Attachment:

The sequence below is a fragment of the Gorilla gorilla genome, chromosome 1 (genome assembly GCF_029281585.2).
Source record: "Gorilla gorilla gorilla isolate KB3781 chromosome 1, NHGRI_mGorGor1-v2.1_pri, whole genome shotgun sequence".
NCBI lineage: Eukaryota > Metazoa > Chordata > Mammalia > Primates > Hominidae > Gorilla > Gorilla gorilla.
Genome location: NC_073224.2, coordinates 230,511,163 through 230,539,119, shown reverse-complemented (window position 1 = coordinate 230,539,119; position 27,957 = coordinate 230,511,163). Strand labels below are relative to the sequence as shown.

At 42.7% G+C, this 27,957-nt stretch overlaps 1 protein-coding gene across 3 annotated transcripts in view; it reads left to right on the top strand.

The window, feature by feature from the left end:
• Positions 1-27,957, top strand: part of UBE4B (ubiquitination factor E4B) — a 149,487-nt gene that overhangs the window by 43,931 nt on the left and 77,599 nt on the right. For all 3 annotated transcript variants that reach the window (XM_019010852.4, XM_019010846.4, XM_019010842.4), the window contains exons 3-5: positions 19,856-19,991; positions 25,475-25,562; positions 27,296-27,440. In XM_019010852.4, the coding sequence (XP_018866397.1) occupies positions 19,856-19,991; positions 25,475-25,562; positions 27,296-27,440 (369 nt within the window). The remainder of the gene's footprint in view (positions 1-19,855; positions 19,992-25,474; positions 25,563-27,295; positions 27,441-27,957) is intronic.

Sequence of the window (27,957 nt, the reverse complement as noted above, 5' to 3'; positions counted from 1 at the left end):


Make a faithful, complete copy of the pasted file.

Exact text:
The sequence below is a fragment of the Gorilla gorilla genome, chromosome 1 (genome assembly GCF_029281585.2).
Source record: "Gorilla gorilla gorilla isolate KB3781 chromosome 1, NHGRI_mGorGor1-v2.1_pri, whole genome shotgun sequence".
NCBI lineage: Eukaryota > Metazoa > Chordata > Mammalia > Primates > Hominidae > Gorilla > Gorilla gorilla.
Genome location: NC_073224.2, coordinates 230,511,163 through 230,539,119, shown reverse-complemented (window position 1 = coordinate 230,539,119; position 27,957 = coordinate 230,511,163). Strand labels below are relative to the sequence as shown.

At 42.7% G+C, this 27,957-nt stretch overlaps 1 protein-coding gene across 3 annotated transcripts in view; it reads left to right on the top strand.

The window, feature by feature from the left end:
• Positions 1-27,957, top strand: part of UBE4B (ubiquitination factor E4B) — a 149,487-nt gene that overhangs the window by 43,931 nt on the left and 77,599 nt on the right. For all 3 annotated transcript variants that reach the window (XM_019010852.4, XM_019010846.4, XM_019010842.4), the window contains exons 3-5: positions 19,856-19,991; positions 25,475-25,562; positions 27,296-27,440. In XM_019010852.4, the coding sequence (XP_018866397.1) occupies positions 19,856-19,991; positions 25,475-25,562; positions 27,296-27,440 (369 nt within the window). The remainder of the gene's footprint in view (positions 1-19,855; positions 19,992-25,474; positions 25,563-27,295; positions 27,441-27,957) is intronic.

Sequence of the window (27,957 nt, the reverse complement as noted above, 5' to 3'; positions counted from 1 at the left end):